Friday 15 October 6.00pm 2021, at the Presbyterian Community Centre, 91 Tenby Street, Wanaka.
Professor Ross Thompson, Director at Institute for Applied Ecology, University of Canberra, Australia.

The catchment management program in Australia’s Murray Darling Basin is one of the world’s largest, with a total cost to date of more than $16 billion. The challenges facing water systems globally, including those in New Zealand, include over- allocation of water, intensified due to the impacts of climate change. Attempts to restore environmental values of degraded river systems occur against a complex
backdrop that includes social disruption, competing demands for food and energy and the need for Indigenous reconciliation.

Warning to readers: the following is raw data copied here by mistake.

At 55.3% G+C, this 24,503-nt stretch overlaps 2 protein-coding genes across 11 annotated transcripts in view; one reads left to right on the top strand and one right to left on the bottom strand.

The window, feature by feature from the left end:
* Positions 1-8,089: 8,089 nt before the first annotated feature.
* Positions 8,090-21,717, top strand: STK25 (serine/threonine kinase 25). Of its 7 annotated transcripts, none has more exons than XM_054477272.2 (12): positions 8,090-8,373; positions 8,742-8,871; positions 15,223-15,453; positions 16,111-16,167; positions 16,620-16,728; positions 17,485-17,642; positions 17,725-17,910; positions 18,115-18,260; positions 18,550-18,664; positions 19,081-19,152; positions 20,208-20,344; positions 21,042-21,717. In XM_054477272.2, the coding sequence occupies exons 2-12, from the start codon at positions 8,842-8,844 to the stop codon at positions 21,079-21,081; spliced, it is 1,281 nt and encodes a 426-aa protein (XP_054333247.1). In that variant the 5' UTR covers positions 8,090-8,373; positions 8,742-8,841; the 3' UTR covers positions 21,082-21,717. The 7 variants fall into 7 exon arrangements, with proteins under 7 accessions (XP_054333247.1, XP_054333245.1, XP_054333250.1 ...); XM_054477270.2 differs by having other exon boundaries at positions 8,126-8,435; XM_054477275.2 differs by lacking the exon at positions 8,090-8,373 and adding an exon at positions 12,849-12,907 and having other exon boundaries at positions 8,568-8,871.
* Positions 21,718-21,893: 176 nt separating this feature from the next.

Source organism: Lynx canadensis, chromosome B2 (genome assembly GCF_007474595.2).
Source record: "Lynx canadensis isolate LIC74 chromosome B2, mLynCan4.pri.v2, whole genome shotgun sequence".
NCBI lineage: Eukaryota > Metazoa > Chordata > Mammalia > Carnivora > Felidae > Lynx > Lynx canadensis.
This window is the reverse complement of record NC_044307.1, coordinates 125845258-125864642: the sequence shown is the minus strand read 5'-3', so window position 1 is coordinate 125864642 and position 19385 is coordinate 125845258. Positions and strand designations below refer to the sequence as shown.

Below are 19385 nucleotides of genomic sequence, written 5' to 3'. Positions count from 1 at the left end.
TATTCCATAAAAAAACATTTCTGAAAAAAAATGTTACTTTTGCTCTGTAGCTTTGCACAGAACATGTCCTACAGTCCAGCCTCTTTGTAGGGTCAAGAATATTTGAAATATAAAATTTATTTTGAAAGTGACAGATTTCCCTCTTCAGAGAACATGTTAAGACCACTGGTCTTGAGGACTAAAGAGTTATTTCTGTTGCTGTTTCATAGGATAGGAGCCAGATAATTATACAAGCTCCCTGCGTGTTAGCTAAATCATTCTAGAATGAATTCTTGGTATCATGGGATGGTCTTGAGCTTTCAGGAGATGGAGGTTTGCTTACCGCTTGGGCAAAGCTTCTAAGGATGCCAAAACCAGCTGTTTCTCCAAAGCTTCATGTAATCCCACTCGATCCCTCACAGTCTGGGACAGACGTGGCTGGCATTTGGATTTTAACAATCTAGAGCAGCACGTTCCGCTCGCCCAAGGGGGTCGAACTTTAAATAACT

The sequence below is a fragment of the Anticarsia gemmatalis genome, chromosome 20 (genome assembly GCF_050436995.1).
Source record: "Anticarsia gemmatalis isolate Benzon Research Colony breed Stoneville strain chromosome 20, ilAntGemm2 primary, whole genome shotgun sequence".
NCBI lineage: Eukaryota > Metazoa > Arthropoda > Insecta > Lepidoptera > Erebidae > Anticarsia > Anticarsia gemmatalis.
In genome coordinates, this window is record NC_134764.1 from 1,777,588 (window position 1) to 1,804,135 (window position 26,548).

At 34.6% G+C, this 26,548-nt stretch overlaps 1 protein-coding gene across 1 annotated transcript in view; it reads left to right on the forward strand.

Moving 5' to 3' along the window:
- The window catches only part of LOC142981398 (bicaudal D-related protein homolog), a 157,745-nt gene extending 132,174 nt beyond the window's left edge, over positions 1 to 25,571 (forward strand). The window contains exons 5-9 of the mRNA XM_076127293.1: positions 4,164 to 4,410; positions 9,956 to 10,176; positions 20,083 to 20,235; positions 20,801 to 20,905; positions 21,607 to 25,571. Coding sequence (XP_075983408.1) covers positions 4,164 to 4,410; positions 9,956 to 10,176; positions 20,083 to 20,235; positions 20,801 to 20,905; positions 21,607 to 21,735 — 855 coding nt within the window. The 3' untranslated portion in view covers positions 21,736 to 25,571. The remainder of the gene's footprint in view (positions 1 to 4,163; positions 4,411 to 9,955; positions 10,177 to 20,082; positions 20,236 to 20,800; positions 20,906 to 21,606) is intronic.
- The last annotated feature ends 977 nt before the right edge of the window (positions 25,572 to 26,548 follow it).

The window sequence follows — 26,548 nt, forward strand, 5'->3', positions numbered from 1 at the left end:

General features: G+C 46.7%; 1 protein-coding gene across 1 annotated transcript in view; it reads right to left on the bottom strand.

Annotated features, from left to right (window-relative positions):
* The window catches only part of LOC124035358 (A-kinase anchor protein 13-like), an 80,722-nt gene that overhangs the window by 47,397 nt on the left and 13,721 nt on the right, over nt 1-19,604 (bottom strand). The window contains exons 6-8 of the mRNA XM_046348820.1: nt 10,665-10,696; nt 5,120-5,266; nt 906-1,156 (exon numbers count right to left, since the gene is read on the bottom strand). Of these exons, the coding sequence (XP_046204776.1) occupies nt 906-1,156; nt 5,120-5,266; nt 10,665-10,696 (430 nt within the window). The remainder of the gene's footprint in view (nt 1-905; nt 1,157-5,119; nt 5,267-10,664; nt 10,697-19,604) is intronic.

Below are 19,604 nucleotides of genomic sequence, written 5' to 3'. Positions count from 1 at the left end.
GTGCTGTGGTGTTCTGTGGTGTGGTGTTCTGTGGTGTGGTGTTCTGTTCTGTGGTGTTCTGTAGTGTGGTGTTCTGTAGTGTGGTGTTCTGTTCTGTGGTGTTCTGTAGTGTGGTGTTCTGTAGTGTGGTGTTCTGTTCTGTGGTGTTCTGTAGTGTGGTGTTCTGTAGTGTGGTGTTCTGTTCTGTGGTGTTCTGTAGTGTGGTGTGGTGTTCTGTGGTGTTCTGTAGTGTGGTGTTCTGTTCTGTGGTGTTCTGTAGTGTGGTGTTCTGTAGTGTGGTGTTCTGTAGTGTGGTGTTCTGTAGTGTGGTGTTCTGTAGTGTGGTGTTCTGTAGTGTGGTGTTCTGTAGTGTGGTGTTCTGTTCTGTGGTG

Professor Ross Thompson is Director of the Centre for Applied Water Science and co-Director of the Institute for Applied Ecology at the University of Canberra. Ross is a freshwater ecologist with interests in the study of biodiversity and the restoration of landscapes. His fundamental research is in food web ecology, seeking to understand the rules that determine how natural communities assemble and persist. His applied research addresses the ways in which food webs are influenced by human factors including urbanisation, land clearance, pharmaceutical contamination, river flow diversion and restoration, and invasion. Ross is a New Zealander who began his research career at the University of Otago. He has sat on the NZ Marsden Panel and the Australian Research Council College of Experts. His work has strong links to government and industry, with positions on several senior technical advisory panels for local, state and federal research programs.